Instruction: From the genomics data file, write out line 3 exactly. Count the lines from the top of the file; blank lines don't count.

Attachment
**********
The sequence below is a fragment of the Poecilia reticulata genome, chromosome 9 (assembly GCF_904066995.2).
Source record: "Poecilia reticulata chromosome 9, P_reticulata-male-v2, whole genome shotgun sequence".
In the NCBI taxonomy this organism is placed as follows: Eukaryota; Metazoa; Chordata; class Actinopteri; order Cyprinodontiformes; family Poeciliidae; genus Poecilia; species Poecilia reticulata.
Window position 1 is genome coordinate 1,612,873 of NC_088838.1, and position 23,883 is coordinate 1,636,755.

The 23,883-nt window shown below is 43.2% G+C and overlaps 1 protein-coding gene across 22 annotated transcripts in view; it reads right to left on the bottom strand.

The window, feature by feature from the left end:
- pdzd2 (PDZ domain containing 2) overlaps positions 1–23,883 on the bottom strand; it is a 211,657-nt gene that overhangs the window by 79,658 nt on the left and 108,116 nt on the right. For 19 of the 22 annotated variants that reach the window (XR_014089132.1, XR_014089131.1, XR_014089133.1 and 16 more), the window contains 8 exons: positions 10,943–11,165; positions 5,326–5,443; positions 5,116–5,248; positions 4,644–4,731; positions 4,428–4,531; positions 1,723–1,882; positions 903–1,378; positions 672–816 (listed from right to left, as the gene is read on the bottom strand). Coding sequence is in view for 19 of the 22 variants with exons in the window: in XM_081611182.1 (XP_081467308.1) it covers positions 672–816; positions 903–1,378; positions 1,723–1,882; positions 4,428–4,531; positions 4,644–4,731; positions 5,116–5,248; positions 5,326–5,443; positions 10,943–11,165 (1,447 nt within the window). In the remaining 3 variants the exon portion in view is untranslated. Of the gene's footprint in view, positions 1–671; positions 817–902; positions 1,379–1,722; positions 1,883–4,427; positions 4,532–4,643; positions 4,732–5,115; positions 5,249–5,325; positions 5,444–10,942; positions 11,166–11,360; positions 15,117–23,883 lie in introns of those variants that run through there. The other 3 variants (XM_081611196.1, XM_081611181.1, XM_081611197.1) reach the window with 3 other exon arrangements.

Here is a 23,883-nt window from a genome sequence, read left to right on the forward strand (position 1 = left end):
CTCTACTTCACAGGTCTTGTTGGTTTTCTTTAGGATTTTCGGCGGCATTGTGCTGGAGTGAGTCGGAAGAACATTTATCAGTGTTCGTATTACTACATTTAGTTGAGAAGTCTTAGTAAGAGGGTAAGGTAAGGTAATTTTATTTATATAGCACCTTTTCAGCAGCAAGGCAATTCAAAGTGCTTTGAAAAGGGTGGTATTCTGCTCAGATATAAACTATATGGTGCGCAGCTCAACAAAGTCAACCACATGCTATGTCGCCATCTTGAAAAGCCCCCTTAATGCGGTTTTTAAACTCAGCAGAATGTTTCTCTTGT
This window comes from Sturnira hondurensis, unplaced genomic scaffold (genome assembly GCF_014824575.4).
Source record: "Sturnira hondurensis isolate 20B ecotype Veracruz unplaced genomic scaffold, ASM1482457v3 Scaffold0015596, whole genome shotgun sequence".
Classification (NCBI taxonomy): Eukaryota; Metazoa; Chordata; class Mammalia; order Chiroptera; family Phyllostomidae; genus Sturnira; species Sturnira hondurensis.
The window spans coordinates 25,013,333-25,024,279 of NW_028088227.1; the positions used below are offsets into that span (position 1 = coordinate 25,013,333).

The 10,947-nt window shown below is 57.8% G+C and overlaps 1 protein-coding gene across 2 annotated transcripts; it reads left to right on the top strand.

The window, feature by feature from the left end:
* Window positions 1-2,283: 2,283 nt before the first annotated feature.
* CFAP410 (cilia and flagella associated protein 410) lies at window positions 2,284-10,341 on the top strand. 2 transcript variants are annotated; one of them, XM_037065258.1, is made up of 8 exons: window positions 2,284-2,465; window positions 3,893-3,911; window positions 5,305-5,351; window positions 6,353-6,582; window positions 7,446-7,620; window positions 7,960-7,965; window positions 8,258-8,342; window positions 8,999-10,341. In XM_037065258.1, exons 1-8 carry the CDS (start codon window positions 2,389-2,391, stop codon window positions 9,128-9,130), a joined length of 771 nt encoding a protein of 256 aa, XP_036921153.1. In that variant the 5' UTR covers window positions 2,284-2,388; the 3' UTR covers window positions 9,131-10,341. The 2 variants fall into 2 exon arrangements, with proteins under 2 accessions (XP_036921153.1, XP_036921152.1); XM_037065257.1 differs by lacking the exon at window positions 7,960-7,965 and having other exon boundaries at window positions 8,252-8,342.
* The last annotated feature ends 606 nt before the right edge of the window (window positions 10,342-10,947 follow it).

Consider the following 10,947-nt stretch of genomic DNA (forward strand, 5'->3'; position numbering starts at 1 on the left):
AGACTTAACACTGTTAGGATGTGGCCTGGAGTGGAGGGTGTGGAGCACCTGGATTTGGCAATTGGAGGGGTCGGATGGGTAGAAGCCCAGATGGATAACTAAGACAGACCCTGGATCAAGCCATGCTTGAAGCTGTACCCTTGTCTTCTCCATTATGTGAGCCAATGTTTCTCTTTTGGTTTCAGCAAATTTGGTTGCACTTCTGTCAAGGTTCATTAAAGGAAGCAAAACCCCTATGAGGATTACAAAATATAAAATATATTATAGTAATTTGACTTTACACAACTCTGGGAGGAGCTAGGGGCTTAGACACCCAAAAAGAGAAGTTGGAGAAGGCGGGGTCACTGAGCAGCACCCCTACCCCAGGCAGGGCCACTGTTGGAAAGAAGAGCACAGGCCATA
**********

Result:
In the NCBI taxonomy this organism is placed as follows: Eukaryota; Metazoa; Chordata; class Actinopteri; order Cyprinodontiformes; family Poeciliidae; genus Poecilia; species Poecilia reticulata.